He noted several trouble spots: air support and transportation for the Afghan forces, command and control capabilities and a continuing struggle with attrition in the Afghan Army. The army loses 2 percent to 2.9 percent of its soldiers every month, according to the Pentagon's most recent semiannual report to Congress in December. That added up to more than 54,000 soldiers from September 2011 to September 2012, out of a total force that has hovered at barely 190,000, putting great pressure on the military's recruiting and training operations.
He has concluded as well that plans to reduce the number of Afghan security forces -- the army and police combined -- to 228,000 after 2015 from the current target level of 352,000 are not realistic given the threats in the country. "The consensus now both from the Afghans and certainly from us is that we ought to sustain that for some period time to come," said General Dunford, referring to the 352,000 head count.
What is less clear is how such a force could be paid for. The international community, led by the United States, has agreed to pay roughly $4.1 billion in aid per year for the Afghan security forces after 2014, based on estimates of what a smaller Afghan security contingent would cost. If the Afghans want to keep a larger force, they will either have to field a cheaper army and police force or come up with more money themselves to pay for it. General Dunford suggested that the Afghans could economize, although he did not give examples of where they might find the savings.
Just months into his command, his tenure has already been marked by tensions between American officials and President Hamid Karzai, who has criticized American Special Operations and intelligence missions in Afghanistan. General Dunford's approach to working with Mr. Karzai so far has born out his reputation as a direct and pragmatic Marine officer: While he has not gone out of his way to forge personal trust with the Afghan leader, as some predecessors did, neither has he pushed Mr. Karzai to reform.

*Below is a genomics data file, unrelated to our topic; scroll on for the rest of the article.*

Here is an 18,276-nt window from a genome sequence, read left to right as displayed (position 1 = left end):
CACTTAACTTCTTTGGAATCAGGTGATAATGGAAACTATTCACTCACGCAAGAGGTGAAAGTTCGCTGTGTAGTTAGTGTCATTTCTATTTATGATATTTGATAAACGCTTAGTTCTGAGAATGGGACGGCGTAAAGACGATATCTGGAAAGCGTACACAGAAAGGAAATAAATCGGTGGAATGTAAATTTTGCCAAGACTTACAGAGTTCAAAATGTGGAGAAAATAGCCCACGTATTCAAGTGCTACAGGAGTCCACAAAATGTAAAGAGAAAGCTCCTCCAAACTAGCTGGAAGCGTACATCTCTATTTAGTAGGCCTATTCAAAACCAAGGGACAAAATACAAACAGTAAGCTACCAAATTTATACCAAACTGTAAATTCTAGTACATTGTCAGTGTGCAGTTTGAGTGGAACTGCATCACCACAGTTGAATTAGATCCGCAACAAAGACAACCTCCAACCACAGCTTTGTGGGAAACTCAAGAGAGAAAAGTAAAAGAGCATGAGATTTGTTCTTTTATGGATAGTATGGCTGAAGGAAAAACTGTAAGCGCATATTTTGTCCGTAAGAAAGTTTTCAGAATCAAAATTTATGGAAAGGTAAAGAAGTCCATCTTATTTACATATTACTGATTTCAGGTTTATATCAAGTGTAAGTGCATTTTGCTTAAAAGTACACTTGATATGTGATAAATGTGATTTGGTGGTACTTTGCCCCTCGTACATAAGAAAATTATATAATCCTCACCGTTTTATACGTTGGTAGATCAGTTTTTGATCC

His style was particularly visible when Mr. Karzai demanded that all Western forces leave Wardak Province after Afghan civilians were abused by irregular Afghan forces operating under Western supervision. Instead, General Dunford agreed to withdraw the Special Operations forces from the district where the problems occurred and transfer training responsibilities there to the Afghans. He satisfied Mr. Karzai, but left intact much of the security structure in the turbulent province.
As Afghan forces increasingly take the lead in combat operations this year, General Dunford cast it as an opportunity for the Afghan government to prove to Afghans that it is defending them and to show the Taliban that now they are fighting fellow Muslims and countrymen, he said.
The Taliban will make every effort, in his words, "to create the perception of insecurity." And he warned that the Haqqani group, a well-organized and financed branch of the insurgency in Pakistan's ungoverned tribal areas, remained "one of the most virulent strains in the insurgency."
Still, he said he believed this fighting season would be a turning point: "I think the Taliban are going to come out of the gate and they are going to run into a brick wall -- and that brick wall is not going to be the coalition, it's going to be the Afghan security forces."
This article originally appeared in The New York Times.